Patty, I like that. It reminds me of the acronym KISS (Keep it simple stupid). I know you are not calling anyone stupid but what a great idea to just cook the crab on the deck and not spend all that money on equipment to cook the crab on the gunnel.

Thank you!

Gary.
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TyBoo



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PostPosted: Fri Jun 21, 2019 12:08 pm    Post subject: Reply with quote

All my crabbing is close to home so I have never considered cooking them on board.

Patty - when did you guys decide to start cooking them whole? Pat was always adamant about cleaning them first. To tell you the truth I think he enjoyed pithing the little buggers.

The reason I'm asking is because the other day I got one of those Crack'n Crab Cleaners to try when crabbing starts back up down here and was wondering if you notice the difference in flavor cooked whole vs. cleaned. I don't eat the guts like the Finns do but the old timers say they make the crab meat taste better when cooked whole. I guess we will find out.

The local marine store has a video of the crab cleaner gizmo playing all the time and they finally hooked me. It sure looks like it makes the cleaning easy and less messy, even though it only takes about six seconds to clean a whole cooked one the regular way.

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smckean (Tosca)



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PostPosted: Fri Jun 21, 2019 2:14 pm    Post subject: Reply with quote

Personally, I find crab tastes better when cooked whole; but having said that, I cook them cleaned on the boat. Either way I always cook with sea water.

You need a largish pot, but a really large one is not necessary because on board: I clean the crab over the transom; then break them in half. This way 2 or 3 crabs will fit in a largish pot. It takes too long to boil the water with my butane Japanese cooker, so I use the highest BTU burner (10,000 BTU) I could find which was still small enough to stow easily (see URL below). I use the 1 pound propane cylinder with that burner; I'm not concerned with cost of the cylinders because I refill them at home for about $.50 each.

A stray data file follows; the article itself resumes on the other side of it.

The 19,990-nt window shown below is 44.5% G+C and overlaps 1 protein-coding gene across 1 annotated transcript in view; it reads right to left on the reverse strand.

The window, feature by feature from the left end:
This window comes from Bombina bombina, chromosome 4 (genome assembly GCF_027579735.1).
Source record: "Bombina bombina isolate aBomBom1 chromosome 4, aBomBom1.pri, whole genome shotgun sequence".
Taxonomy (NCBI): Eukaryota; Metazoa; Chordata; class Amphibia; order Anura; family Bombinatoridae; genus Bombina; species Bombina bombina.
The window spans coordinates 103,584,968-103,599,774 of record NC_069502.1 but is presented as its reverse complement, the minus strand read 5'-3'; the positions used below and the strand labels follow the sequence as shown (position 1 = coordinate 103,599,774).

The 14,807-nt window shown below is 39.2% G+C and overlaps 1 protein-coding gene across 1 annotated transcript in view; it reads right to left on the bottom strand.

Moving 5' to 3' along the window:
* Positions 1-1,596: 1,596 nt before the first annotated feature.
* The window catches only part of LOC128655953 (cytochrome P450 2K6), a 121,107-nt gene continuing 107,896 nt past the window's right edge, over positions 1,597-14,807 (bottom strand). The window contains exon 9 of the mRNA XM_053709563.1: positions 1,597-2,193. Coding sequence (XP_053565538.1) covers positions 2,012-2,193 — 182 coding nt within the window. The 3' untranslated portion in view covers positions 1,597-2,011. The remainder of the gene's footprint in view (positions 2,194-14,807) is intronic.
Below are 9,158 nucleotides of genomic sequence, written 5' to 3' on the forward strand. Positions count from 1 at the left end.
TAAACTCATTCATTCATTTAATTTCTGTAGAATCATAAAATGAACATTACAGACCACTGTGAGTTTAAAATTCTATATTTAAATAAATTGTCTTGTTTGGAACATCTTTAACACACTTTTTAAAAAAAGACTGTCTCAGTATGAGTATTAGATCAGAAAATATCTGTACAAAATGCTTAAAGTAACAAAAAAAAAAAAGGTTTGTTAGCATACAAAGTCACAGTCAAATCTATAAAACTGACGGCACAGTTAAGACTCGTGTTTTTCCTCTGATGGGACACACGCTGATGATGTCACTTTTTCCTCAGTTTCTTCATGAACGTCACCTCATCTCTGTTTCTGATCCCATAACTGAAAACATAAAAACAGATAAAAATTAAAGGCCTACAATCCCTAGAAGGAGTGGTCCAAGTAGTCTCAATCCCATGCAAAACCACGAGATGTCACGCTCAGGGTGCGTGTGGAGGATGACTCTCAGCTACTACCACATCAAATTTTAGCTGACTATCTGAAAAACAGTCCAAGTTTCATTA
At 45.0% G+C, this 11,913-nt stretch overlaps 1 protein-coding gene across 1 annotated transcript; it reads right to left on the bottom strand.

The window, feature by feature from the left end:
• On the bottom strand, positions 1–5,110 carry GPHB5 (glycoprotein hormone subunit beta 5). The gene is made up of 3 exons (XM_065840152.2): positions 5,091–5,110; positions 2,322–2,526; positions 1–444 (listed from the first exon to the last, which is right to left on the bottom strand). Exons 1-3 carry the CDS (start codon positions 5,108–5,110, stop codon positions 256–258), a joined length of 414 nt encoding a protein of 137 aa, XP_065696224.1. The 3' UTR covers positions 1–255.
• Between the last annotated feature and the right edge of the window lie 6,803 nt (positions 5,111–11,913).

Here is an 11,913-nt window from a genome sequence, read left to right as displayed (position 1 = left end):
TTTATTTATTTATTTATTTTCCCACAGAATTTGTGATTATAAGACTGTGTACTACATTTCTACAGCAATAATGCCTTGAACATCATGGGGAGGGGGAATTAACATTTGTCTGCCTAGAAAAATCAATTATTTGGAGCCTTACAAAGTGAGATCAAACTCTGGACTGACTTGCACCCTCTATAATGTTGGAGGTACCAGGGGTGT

I cook whole crab at home for 20 minutes once the water starts to boil again after adding the whole crab; I cook the cleaned crab halves on the boat for 12 minutes.

https://www.amazon.com/gp/product/B0009PUR5E/ref=ox_sc_act_title_1?smid=ATVPDKIKX0DER&psc=1
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colbysmith



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PostPosted: Fri Jun 21, 2019 10:56 pm    Post subject: Reply with quote

I'm fairly new at this, but have cooked crab on the boat several times. I have a one burner butane stove that I sit in the cockpit or on shore (don't like all the steam in the boat). I also have an old canning pot that can hold several gallons of water. In the past, I'd get water out of the ocean (salt water...), and fill the pot full enough to cover the crabs. However, just this trip I learned it works better to steam them. I just put about an inch of ocean water in the bottom of the pot. Boils much faster and takes a lot less butane. Also, in the past I'd boil the crabs uncleaned, but again, learned it's a lot better process to break the carapace off and clean the crab before cooking. I did cook several crabs underway last week. Placing the butane stove on the cockpit floor. However, the water was calm and I was traveling at hull speed. (6mph). Colby
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Gene Morris



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PostPosted: Sat Jun 22, 2019 9:47 am    Post subject: Reply with quote